In the play “Dark At the Top of the Stairs,” a man who sells saddles and other horse-powered carriage supplies finds himself out of a job in early 20th-century America. The fast-moving technology of its age has passed him by and the automobile is replacing the horse and buggy. In 1960, they made a good film adaptation of the play starring Robert Preston and Dorothy McGuire.

Something else is going the way of the buggy whip. Best Buy dropped selling DVDs and DVD players. According to an article in Forbes, DVD sales over the past two decades have plummeted 86 %, and with the fast-moving technology of our age, digitized streaming is the Model T Ford to the horse and buggy.

What most people do not think about — if they think about movies all that much anyway — is that the overwhelming majority, about 75 % of all films ever made, from the earliest silents to today, are gone. The bulk of the missing-in-action catalog comes from the early days when highly flammable and fragile nitrite film eventually turned to highly flammable powder. That is the reason all of the old Hollywood Studios of the golden era had their own water towers; their film libraries were powder kegs.

Now, instead of the threat from combustion, many films face extinction by attrition. Granted, “Plan Nine From Outer Space” should have been euthanized a long time ago, but at the risk of sounding like I have an aluminum foil hat on my head, and I am typing this from an undisclosed 1950s-era bomb shelter, there is another threat this sea change in technology poses. 

Digital technology is powerful now. I shudder to think what it will be like in the next five years and beyond. AI already gives us plenty of warning about how the truth can be spindled, folded, and mutilated by a series of zeroes and ones and create false narratives.

As the time when we must rely on those in control of digitizing films fast approaches, we must consider what may be left out or censored. They used to “edit for content” films that were shown on television after a theatrical run because what could be said and shown in a movie theater was not always acceptable for the standards and practices of network television.

Disney already puts “trigger” warnings on just about all their early animated films from “Snow White” to “Dumbo.” How much time do we have before films will be “re-imagined” so as to eliminate values the Church still adheres to but those in positions of power do not? DVDs sometimes come in edited form as well, but usually it is to add content, like a “director’s cut” on a bonus disc. But the content is almost always transferred onto a disc from the original negative, and what we get when we watch even dissimilar content, such as “The Song of Bernadette” or “The Treasure of the Sierra Madre,” is the original intent, for good or bad, of the creatives who made it.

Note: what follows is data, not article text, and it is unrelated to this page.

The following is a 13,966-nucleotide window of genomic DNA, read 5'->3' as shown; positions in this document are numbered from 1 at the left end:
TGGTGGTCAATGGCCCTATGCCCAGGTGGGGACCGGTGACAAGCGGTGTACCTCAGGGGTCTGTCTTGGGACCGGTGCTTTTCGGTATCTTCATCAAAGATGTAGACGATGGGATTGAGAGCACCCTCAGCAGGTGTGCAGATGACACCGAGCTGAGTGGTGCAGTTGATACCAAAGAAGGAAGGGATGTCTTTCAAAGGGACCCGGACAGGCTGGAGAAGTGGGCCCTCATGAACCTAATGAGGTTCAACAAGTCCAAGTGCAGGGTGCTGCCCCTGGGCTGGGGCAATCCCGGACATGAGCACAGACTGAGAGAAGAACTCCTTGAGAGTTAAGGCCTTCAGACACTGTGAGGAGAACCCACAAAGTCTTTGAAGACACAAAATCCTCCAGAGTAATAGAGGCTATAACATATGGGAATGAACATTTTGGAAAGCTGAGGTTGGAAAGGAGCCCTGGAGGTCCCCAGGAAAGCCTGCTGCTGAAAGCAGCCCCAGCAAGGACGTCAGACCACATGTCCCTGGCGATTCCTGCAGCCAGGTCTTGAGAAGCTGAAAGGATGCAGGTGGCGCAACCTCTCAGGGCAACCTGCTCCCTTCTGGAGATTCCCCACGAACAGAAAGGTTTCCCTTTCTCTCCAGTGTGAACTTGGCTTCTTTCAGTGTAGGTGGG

With DVDs on the endangered species list, the entire genre of religious-themed films may be at the mercy of a few very large companies that pull the streaming strings.

I understand I probably have an unhealthy attachment to old movies, and I have the DVD collection of these films to prove it. I also have almost 400 vinyl records, so being a bit of a luddite comes naturally to me, I guess. I could give my top 20 religious movies worth saving intact via DVD technology, but that would only generate a debate over what films I included or excluded. A good place to start would be the Vatican’s Pontifical Council For Social Communication which, in 1995, published a solid list of 45 worthy films to watch. Most of these films are still available on DVD, and once you have them, it is like having a copy of “Moby Dick” or “To Kill A Mockingbird” on your shelf.

Thankfully, and not without a little bit of irony, the same digital world that poses a threat to old films can, via online DVD catalogs, be used to accumulate a DVD library far beyond the worthy films listed by the Vatican. These films can be purchased for very little and the knowledge that you are seeing something untampered by streaming service hands with a possible agenda will be priceless.